Warning, this post contains nostalgia.
This post is about one of my favorite childhood meals, though it was hardly a meal at all. I was about 13 or 14–too young to get a job, but too old to run out the front door for day-long and hotly contested games of tag, red rover, or kings square. After I’d finished chores around the house, I would get on my bike (a beautiful blue Raleigh–slim and sturdy) and ride to the library.
Where the librarian knew my name and would watch from behind her desk, as I scanned the shelves, pulling interesting titles onto their spines, and then circling back for a deeper dive and final choice. There was a series on the childhoods of famous Americans and I took out every book about a woman–Betsy Ross, Molly Pitcher, Babe Didrikson–and read them over and over again. I loved Babe Didrikson; when her mother sent her to the store for bread, Babe would leap over the neighbors’ hedges as if they were hurdles; she was so cool. This is the vintage I remember, though it’s been updated since.
When I was older there was a book either by or about someone named Hermione that recounted the adventures of chic young Londoners. Also a repeated read. And the wonderful Joan Aiken–The Wolves of Willoughby Chase and Black Hearts in Battersea. Thanks to Nightbirds on Nantucket I knew what a widow’s walk was well before college courses in architectural history.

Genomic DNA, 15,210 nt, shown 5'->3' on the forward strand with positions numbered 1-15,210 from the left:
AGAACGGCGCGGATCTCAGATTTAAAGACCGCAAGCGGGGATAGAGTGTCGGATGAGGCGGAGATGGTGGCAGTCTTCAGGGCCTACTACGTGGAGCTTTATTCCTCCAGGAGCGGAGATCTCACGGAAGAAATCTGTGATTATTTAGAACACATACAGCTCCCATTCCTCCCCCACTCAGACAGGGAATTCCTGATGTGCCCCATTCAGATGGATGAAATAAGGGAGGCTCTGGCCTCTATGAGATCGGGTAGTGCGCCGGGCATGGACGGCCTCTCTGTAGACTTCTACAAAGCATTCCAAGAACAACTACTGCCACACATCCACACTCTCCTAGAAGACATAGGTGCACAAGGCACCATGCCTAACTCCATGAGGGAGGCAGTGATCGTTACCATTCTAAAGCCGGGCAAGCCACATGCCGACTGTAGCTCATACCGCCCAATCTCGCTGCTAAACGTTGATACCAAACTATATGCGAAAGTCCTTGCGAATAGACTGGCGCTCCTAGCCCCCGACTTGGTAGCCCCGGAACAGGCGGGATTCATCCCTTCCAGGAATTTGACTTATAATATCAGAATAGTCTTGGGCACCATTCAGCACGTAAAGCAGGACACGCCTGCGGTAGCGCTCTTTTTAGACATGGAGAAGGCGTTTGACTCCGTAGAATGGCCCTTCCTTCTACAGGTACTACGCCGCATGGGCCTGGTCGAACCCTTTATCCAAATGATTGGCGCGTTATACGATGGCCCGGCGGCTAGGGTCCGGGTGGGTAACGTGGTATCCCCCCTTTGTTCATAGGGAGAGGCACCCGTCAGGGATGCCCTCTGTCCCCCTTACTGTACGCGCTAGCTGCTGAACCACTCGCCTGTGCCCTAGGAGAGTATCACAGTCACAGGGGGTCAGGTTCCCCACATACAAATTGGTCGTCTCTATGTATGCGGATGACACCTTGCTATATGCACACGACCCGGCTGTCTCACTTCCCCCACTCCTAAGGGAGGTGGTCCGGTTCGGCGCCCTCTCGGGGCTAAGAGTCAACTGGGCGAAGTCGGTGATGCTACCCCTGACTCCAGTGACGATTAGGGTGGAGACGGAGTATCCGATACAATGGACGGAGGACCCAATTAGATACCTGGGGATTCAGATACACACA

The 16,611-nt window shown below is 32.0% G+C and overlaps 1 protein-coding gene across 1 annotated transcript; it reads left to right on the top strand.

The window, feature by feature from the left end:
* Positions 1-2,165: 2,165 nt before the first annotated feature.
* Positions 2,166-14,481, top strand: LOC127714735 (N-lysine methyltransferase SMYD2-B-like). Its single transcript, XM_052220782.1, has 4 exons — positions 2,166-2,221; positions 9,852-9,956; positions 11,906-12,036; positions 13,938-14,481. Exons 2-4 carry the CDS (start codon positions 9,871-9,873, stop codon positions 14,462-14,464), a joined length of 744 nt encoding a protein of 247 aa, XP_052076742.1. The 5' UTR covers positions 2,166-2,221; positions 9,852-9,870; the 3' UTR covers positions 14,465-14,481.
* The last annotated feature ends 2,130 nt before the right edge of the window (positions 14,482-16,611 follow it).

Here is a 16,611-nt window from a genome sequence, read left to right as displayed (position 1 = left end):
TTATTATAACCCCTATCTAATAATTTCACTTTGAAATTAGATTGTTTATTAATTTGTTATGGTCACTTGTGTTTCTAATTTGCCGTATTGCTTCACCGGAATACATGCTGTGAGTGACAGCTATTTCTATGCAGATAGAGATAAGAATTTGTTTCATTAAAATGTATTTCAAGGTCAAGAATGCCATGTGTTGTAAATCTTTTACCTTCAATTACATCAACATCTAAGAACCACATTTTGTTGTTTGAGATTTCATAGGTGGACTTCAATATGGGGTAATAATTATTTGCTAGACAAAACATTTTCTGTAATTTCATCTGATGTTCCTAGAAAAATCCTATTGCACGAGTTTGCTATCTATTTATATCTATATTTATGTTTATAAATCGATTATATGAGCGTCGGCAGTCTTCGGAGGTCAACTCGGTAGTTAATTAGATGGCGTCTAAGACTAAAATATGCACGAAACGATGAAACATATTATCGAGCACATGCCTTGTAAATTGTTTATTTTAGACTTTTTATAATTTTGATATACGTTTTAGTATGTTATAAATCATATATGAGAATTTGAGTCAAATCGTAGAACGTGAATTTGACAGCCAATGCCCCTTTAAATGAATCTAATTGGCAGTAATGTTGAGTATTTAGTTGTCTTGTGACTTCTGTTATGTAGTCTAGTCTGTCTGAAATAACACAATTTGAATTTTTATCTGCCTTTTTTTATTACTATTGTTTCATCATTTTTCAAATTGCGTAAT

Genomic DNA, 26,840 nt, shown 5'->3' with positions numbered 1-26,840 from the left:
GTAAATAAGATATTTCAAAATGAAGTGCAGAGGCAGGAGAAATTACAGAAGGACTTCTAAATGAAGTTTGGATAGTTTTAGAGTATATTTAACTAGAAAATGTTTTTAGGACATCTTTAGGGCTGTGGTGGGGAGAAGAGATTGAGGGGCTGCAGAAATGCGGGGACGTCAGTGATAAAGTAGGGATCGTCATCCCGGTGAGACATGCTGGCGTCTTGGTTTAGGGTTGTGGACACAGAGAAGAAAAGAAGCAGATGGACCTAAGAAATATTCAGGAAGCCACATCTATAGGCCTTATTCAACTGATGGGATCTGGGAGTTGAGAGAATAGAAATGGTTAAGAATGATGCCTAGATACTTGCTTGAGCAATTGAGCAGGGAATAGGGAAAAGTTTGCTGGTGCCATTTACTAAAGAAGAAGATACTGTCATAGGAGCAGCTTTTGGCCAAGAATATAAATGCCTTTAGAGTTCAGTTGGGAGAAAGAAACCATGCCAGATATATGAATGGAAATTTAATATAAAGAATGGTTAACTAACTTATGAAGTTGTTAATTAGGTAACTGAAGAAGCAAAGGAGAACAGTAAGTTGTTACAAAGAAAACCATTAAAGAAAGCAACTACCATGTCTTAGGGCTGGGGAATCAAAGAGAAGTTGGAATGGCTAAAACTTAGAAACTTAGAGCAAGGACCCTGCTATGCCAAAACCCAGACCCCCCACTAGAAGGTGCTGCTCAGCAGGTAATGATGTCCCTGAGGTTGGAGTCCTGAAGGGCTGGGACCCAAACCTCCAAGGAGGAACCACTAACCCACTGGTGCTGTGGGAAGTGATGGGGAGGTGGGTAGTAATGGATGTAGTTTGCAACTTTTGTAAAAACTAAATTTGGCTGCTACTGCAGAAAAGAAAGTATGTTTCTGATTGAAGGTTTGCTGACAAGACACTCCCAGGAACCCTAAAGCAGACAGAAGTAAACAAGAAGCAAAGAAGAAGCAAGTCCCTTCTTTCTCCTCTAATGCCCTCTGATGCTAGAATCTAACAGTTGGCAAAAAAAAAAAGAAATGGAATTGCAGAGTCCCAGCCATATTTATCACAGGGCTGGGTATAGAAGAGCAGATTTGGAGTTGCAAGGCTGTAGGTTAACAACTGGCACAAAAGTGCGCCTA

I chose books carefully, just enough to not quite fill my bicycle’s basket, because there was another stop. From the library I’d ride down our town’s main street, past an old gym mat factory, the golf course, and the plant nursery to a retail anomaly called the Country Store. (And, OMG, it’s still there, though considerably cleaned-up.)
It was a jacked-up old farmhouse, with an apartment upstairs and a small, two-room shop on the first floor, fronted by a dusty gravel lot and run by a cranky man with a twisty Italian name–Tramontana, Testaverde, Tarantella? He was besieged. Surrounded by the press of neat suburban houses who couldn’t have been fond of their shabby neighbor. Assaulted by school kids stealing penny candy and leaving thumbprints on the National Lampoon magazines. Sullenly beseeched by teenagers for cigarettes.
I’d get my usual–a Fresca and a bag of Fritos. Here comes the nostalgia. A citrus flavored soda and a bag of salty corn chips. No supercharged nacho spice or green-powdered flavor. A citrus soda, not mountain breeze or blue ocean flavor. Fresca and Fritos–try finding that today; start at the most forlorn truck stop you can find.
I’d tuck them into my basket, so they wouldn’t bounce out when I went over a curb, and head home. Up the hill, past the willow tree, across the flat where my friend Emily lived on a long pipe-stem lot that you’d never know was there unless Emily was your friend, and down the hill–free fall and flying.
I’d bump into the driveway, across the side yard and into the back where a wide rope hammock was slung between two trees. I’d prop the bike on its kickstand and pull the Fritos, soda, and books into the hammock with me. I’d read away the entire afternoon, crunching and slurping, sometimes understanding only half of what I’d read–Jane Eyre or What Makes Sammy Run?
And I’d stare up into the leaves–overlapping shapes and shades of green–and imagine my life beyond the hammock. Going away to school, meeting people, maybe a boy, maybe out west. My mind was whipping down that hill, free and fast, fueled by imagination, library books and deep-fried corn snacks made from an extrusion of masa.